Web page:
"Fans are being treated like idiots. I’m sick and tired of people having to run around with flags, and put things up on scoreboards to try and get cheers." "Fans are just kinda there. Now is that the fault of the fans, or the arena?"
I have to say that it’s a bit of both, but more so I lay the blame on the side of the marketing and in-game entertainment folks. I mean, if the pizza gimmick had never been implemented, would we have fans cheering for pizza as Toronto approached 100 points?
If such a premium wasn’t placed on luxury boxes and "platinum and gold" seating, would we have dead-beats in suits talking on cell phones instead of chanting "DEFENCE?"
No we wouldn’t.
And that’s not to say that all suits are on their phones and all fans are chanting for pizza, but unfortunately the fact that the Raptors are a business means that with the crazy fans dressed entirely in red also comes the sushi-eating shooshers.
And I’m by no means immune to all of this either.
I try to be as vocal as possible at games but it’s hard not at times to feel like instead of a Raptors’ game, you’re a participant in some sort of Pavlovian experiment. Only in this case, Herbie Kuhn is playing the roll of Pavlov, and us fans are at his beck and call.
Let me end it on this note.
Raptors’ fans aren’t dumb. There are more blogs and discussion about the Raptors than any other team in the league. Perhaps not all of these well-read fans are losing their minds as a cheering section at each and every game, but I hope Chris Bosh doesn’t confuse fans’ apathy with fans’ recognition of poor play.
Simply put – they know a dog when they see one.
A few of the HQ entourage and I snuck into the gold section during the second half of Toronto’s loss to Charlotte a week ago. The fans around us were boisterous, and along with others throughout the building were cheering as loud as possible when Toronto was making its comeback. However when TJ’s lax dribbling lead to an Earl Boykins steal, and that in turn became what seemed like unnecessary loss number 57 in recent weeks, the fans react accordingly.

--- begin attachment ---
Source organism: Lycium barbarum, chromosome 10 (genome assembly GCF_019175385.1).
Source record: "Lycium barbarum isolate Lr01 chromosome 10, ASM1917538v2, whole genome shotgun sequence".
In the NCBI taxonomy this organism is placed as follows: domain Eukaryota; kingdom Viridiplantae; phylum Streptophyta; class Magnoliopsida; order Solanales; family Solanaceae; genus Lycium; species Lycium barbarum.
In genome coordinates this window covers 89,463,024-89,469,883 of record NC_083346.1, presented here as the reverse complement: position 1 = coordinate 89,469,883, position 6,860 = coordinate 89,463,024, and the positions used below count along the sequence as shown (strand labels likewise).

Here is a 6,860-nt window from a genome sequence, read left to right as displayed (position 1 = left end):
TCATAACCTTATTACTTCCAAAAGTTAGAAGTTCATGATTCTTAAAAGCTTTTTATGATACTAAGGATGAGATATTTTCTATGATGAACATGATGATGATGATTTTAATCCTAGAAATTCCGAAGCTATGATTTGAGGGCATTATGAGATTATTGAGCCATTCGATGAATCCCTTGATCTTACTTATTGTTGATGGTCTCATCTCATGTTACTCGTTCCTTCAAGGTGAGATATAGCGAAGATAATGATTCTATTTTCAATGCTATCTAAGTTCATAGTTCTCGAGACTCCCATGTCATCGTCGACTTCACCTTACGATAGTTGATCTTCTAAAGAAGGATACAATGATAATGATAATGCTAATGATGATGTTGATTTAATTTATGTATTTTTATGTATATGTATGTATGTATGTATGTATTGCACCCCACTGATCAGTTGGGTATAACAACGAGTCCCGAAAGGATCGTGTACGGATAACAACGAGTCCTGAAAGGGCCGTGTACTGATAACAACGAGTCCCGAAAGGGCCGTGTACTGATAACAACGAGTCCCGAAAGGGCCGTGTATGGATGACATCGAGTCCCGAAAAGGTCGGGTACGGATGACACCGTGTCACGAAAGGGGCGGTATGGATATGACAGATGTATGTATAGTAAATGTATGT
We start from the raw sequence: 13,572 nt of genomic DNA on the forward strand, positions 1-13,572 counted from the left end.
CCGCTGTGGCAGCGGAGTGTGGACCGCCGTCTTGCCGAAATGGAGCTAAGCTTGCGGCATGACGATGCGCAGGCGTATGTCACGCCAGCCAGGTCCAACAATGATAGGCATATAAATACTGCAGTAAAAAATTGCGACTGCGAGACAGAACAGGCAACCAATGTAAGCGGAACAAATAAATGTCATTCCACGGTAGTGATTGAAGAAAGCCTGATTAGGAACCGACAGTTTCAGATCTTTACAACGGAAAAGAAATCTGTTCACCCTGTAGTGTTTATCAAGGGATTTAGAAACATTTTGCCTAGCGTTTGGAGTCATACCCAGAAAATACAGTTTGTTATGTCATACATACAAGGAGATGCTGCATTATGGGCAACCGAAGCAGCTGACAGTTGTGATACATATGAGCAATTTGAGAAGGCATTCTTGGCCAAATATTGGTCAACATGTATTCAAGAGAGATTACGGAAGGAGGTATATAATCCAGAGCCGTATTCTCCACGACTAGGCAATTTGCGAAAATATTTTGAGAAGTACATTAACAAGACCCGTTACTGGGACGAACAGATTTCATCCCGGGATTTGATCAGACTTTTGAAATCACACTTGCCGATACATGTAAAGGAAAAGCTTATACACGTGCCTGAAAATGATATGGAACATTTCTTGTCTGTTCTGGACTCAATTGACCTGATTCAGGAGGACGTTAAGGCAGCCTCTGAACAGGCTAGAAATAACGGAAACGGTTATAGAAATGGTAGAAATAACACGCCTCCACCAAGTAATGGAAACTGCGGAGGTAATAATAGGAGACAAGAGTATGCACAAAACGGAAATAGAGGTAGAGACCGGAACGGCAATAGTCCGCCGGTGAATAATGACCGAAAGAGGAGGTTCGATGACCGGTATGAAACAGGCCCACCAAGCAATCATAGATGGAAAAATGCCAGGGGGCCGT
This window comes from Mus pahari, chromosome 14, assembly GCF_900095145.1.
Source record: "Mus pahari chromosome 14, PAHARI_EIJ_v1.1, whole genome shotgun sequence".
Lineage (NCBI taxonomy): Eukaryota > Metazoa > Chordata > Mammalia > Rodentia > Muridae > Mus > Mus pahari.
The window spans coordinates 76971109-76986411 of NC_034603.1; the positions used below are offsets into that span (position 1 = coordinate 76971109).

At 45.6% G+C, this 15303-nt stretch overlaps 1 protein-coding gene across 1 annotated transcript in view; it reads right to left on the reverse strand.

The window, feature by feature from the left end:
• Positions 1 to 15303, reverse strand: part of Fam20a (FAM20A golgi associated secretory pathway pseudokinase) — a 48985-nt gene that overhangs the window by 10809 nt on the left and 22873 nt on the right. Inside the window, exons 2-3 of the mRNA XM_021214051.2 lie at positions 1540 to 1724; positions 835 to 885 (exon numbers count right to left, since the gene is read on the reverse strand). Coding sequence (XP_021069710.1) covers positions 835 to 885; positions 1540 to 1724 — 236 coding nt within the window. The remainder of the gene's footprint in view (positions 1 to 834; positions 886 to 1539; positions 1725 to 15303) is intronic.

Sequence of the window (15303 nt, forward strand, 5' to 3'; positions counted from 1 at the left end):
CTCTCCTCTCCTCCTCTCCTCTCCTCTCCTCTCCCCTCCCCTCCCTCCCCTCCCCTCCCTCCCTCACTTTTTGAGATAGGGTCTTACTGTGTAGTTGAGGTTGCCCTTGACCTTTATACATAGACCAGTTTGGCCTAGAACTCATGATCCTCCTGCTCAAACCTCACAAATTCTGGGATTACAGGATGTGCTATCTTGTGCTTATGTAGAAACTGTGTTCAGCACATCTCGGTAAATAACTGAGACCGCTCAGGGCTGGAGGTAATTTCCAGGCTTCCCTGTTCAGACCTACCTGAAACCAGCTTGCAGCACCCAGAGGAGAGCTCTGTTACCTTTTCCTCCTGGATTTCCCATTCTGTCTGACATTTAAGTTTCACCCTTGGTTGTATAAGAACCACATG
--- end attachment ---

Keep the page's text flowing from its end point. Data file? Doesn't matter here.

The fan reaction has been poor in the past bunch of games Chris? No kidding, look at your record during that time span! And does it concern anyone else that Bosh, Moon and others are making such a big deal of this? As Jack put forth last night, these are very well paid professionals…shouldn’t they have enough motivation internally to get the job done?
I’d agree that Toronto fans need a bit more "Utah" in them, but I just don’t believe the current "in-game" situation is doing much to help matters. Fans nowadays end up being distracted by so many non-basketball related contests and promotions during games, that I’m not sure the players themselves shouldn’t be clapping for those fans who manage to still know what the score is by the time the fourth quarter hits!
In any event, what does all of this have to do with tonight’s game?
Well nothing really…except that I expect the "crowd noise" issues to suddenly disappear thanks to it being a Friday night game against Vince and the Nets.
And maybe that’s the point everyone’s overlooked here.
A 26 win Bucks team on a Wednesday night, playing against a Toronto team backing into the playoffs by losing 15 of its last 21 games isn’t exactly Lewis and Tyson Part II.
And therefore tonight I fully expect the ACC faithful to make like Public Enemy and Bring the Noise.